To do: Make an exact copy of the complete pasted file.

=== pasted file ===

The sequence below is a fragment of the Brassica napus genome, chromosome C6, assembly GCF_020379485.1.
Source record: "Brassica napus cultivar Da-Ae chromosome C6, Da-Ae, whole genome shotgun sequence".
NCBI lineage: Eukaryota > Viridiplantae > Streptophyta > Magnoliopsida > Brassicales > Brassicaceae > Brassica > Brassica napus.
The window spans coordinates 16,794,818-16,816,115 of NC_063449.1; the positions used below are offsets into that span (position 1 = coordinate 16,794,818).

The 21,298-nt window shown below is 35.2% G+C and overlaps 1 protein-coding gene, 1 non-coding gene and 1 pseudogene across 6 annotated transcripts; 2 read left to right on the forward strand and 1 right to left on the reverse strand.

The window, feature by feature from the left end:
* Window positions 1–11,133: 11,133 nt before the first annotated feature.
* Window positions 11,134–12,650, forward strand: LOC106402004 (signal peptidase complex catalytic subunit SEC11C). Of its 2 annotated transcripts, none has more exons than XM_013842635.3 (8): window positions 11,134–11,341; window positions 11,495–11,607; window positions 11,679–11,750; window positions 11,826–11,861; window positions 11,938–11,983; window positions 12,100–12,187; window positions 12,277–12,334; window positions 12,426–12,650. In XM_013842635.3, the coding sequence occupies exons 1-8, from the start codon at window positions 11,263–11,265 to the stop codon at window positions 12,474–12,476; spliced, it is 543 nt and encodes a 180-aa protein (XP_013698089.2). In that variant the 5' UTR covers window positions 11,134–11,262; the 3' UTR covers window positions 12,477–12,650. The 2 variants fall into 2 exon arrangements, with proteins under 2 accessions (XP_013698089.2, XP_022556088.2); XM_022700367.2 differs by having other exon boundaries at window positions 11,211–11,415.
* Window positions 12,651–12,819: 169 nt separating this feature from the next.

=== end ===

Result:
The sequence below is a fragment of the Brassica napus genome, chromosome C6, assembly GCF_020379485.1.
Source record: "Brassica napus cultivar Da-Ae chromosome C6, Da-Ae, whole genome shotgun sequence".
NCBI lineage: Eukaryota > Viridiplantae > Streptophyta > Magnoliopsida > Brassicales > Brassicaceae > Brassica > Brassica napus.
The window spans coordinates 16,794,818-16,816,115 of NC_063449.1; the positions used below are offsets into that span (position 1 = coordinate 16,794,818).

The 21,298-nt window shown below is 35.2% G+C and overlaps 1 protein-coding gene, 1 non-coding gene and 1 pseudogene across 6 annotated transcripts; 2 read left to right on the forward strand and 1 right to left on the reverse strand.

The window, feature by feature from the left end:
* Window positions 1–11,133: 11,133 nt before the first annotated feature.
* Window positions 11,134–12,650, forward strand: LOC106402004 (signal peptidase complex catalytic subunit SEC11C). Of its 2 annotated transcripts, none has more exons than XM_013842635.3 (8): window positions 11,134–11,341; window positions 11,495–11,607; window positions 11,679–11,750; window positions 11,826–11,861; window positions 11,938–11,983; window positions 12,100–12,187; window positions 12,277–12,334; window positions 12,426–12,650. In XM_013842635.3, the coding sequence occupies exons 1-8, from the start codon at window positions 11,263–11,265 to the stop codon at window positions 12,474–12,476; spliced, it is 543 nt and encodes a 180-aa protein (XP_013698089.2). In that variant the 5' UTR covers window positions 11,134–11,262; the 3' UTR covers window positions 12,477–12,650. The 2 variants fall into 2 exon arrangements, with proteins under 2 accessions (XP_013698089.2, XP_022556088.2); XM_022700367.2 differs by having other exon boundaries at window positions 11,211–11,415.
* Window positions 12,651–12,819: 169 nt separating this feature from the next.